The Coming American Fascism by Lawrence Dennis

The Coming American Fascism by Lawrence Dennis

‘The Crisis of Capitalism’

The book, written in 1936 and republished by Willis Carto’s Noontide Press in 1993, especially condemns the national debt system. Dennis opted for a kind of fascism, referring to it as the Dictatorship of Economic Necessity. Willis admired Lawrence Dennis and visited with him in 1he l950th. He was always willing to learn and his admiration for Dennis never changed.

Preface by W. A. Carto,
Los Angeles, March 1, 1993

Written in 1936, five years before the war he predicted to the year (see page 46) for the purely economic and monetary reasons he alone advanced, The Coming American Fascism was Lawrence Dennis’ second attempt to explain the real nature of capitalism.

Dennis was born in Atlanta in 1893, descended from a long line of American ancestors. He was educated in part by tutors in Europe. Returning to the U.S. he began studies at Phillips Exeter college. As a patriotic and idealistic young man of 22, a year after hostilities broke out in Europe, dutifully determined to smash the Hun, make the world safe for democracy and help fight a war to end all wars, he volunteered in the Army and was trained at the first volunteer officer’s training camp at Platts-burg, N.Y. in 1915. After American intervention in the European war produced the first world war in 1917, he served as an infantry officer in France.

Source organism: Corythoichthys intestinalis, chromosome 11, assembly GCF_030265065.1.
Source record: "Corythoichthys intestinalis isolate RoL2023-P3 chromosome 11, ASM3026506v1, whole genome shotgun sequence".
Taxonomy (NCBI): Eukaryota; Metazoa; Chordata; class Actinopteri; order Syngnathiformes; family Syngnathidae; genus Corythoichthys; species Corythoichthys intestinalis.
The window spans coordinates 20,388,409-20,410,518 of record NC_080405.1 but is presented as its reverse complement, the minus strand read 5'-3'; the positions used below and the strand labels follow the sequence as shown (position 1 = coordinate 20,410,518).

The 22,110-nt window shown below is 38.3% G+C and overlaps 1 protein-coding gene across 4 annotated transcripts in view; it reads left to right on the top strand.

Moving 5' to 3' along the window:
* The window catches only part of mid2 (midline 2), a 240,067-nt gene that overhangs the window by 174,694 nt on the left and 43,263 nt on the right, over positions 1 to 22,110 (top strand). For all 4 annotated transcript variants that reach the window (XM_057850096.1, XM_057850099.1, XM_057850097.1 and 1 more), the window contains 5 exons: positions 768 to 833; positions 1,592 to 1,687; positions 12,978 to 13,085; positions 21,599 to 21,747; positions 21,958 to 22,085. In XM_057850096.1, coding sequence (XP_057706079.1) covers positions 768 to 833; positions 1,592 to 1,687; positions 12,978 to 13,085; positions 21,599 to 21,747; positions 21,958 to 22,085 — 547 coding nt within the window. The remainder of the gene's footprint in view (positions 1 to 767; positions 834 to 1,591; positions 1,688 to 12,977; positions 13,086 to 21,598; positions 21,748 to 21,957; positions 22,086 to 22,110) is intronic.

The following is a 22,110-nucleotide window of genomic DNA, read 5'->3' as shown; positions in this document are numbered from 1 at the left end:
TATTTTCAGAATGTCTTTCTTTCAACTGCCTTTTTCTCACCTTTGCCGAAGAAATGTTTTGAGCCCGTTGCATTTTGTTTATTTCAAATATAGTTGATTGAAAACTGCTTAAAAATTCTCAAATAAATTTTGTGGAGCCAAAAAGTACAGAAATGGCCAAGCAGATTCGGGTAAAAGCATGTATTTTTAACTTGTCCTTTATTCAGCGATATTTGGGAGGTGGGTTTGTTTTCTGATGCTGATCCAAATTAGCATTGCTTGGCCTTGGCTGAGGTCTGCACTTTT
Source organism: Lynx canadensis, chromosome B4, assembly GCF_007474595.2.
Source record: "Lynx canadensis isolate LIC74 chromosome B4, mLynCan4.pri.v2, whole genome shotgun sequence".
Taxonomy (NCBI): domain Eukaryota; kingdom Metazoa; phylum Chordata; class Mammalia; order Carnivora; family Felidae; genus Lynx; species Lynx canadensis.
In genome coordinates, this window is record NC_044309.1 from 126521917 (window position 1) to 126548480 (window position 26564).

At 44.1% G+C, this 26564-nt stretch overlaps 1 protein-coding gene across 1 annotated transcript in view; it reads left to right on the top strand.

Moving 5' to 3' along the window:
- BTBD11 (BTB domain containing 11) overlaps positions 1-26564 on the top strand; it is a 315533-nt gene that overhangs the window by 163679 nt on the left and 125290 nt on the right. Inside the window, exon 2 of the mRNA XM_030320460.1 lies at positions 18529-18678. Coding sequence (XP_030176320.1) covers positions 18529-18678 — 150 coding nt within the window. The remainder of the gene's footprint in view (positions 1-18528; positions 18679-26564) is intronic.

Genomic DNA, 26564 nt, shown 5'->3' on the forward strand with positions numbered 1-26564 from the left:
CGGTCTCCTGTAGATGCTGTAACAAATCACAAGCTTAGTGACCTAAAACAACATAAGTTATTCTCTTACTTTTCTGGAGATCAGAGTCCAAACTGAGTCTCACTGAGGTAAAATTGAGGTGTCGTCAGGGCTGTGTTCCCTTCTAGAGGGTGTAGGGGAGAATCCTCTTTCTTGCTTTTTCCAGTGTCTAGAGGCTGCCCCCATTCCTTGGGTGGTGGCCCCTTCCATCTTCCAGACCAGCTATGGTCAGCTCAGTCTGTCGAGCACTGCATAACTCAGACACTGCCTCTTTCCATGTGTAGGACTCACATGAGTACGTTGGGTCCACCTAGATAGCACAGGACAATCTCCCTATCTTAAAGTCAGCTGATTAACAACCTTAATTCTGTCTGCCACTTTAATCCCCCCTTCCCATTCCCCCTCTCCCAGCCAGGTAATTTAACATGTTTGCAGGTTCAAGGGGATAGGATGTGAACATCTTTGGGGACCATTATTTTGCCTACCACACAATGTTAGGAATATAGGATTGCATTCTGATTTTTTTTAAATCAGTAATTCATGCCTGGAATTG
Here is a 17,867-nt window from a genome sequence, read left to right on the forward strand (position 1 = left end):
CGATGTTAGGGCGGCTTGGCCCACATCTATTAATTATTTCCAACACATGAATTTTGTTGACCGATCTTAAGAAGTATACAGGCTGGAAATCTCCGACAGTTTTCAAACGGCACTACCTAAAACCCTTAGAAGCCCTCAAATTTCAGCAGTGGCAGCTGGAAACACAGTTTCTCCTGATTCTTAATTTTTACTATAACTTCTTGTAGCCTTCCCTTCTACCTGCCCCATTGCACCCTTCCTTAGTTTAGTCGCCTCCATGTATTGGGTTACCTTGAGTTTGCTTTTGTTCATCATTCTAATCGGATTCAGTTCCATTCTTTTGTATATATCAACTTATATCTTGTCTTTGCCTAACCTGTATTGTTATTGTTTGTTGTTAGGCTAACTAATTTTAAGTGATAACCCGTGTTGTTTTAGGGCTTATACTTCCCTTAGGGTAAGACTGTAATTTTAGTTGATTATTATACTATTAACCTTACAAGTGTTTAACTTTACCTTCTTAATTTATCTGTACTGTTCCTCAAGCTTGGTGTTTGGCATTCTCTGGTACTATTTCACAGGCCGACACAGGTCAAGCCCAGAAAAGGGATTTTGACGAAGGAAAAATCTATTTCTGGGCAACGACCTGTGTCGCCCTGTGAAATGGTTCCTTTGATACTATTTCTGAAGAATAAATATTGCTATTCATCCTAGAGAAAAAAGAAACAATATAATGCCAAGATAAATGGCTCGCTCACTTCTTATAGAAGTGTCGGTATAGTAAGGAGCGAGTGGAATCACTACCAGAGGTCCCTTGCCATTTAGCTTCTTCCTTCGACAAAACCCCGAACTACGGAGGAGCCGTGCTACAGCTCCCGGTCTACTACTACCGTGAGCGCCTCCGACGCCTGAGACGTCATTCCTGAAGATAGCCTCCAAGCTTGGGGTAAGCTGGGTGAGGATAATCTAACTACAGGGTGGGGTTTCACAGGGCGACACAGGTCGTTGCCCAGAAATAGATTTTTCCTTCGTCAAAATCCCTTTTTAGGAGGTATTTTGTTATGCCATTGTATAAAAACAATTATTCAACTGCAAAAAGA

After graduating from Harvard in 1920 he went to work for the State Department, serving as chargé d’affaires in Rumania, Haiti, Honduras and Nicaragua for a decade. Subsequently, he went to work on Wall Street. Working for international banking firms he “had first hand opportunity to study the workings of dollar diplomacy from the inside,” as he put it.

Dennis’ first book, Is Capitalism Doomed?, appeared in 1932. Dozens of articles authored by him were published in magazines during this period.

Looking back today, after the collapse of Marxism-Leninism as a practical formula of government, it may seem that the central thesis of this book-namely, that Americans had the choice of adopting either communism or fascism because capitalism could not be sustained longer-was laughably naive…

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